Mongolia Approves Mining Deal after Five-Year Delay

The Mongolian government approved a deal with Canada-based Centerra Gold Inc. to mine gold reserves in the Gatsurt Gold region, according to Reuters. The deal stipulates that Centerra hold 66% equity in the region, while the government retains 34% equity. Mongolia aims to bring in additional revenue this year after suffering a meager growth rate of around 3.0% in 2015.
Mongolia's economy seemed unstoppable at one point, growing 17.5% alone in 2011, but the Chinese slowdown and low commodity prices on the world market dealt a heavy blow to the East Asian country's economic structure. Mongolia reduced poverty and strengthened development over the years, but 2015 saw a downward trend that could continue if policymakers fail to make changes.
Officials have encouraged mineral development for years, but they face an uphill battle, as the world market is less receptive to commodities. Mongolia's economy is not only reliant on China, but also commodities as a whole, and with few other sectors yielding substantial income, Mongolia's growth rate remains at a stand-still.
Officials have been more conciliatory to the mining community to counter anemic growth, but this comes at a political cost, as environmental and conservation groups criticize Prime Minister Chimediin Saikhanbileg's recent deals over resource development. Furthermore, political opponents believe that major concessions to mining firms offer little benefit to Mongolians, while tipping an unfair advantage to major mining companies.
The prime minister beat a no-confidence vote that took place in late January in response to his administration's approval of a controversial deal allowing Rio Tinto Group to extract copper from the Oyu Tolgoi mine. Rio Tinto owns the mines for up to $6 billion, but the firm failed to properly develop the mine throughout the years due to various disputes with the government.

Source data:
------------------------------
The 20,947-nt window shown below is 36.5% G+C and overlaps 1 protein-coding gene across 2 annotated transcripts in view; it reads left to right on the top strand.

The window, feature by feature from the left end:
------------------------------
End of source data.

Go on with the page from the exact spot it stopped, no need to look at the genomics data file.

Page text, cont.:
Lawmakers saved the prime minister's political career this time, but he has five additional months to turn things around before facing another vote over the summer, and it remains to be seen if he can change the direction of the economy in such a short period. Critics charge that the government is giving too much away to foreign companies, but Mongolia has no choice but to press forward with a strong focus on mineral development.
While gold and other minerals will bring in the necessary revenue, Mongolia's future could grow more unstable in the long-term. The World Bank notes that Mongolia needs to avoid Dutch Disease to secure long-lasting growth. Dutch Disease refers to the imbalance of relying on a certain sector (namely commodities) for high growth, much to the detriment of other sectors such as agriculture or manufacturing. Commodities have secured vast wealth and opportunities for Mongolia, but the government must diversify its economy and nurture other key areas, such as manufacturing.
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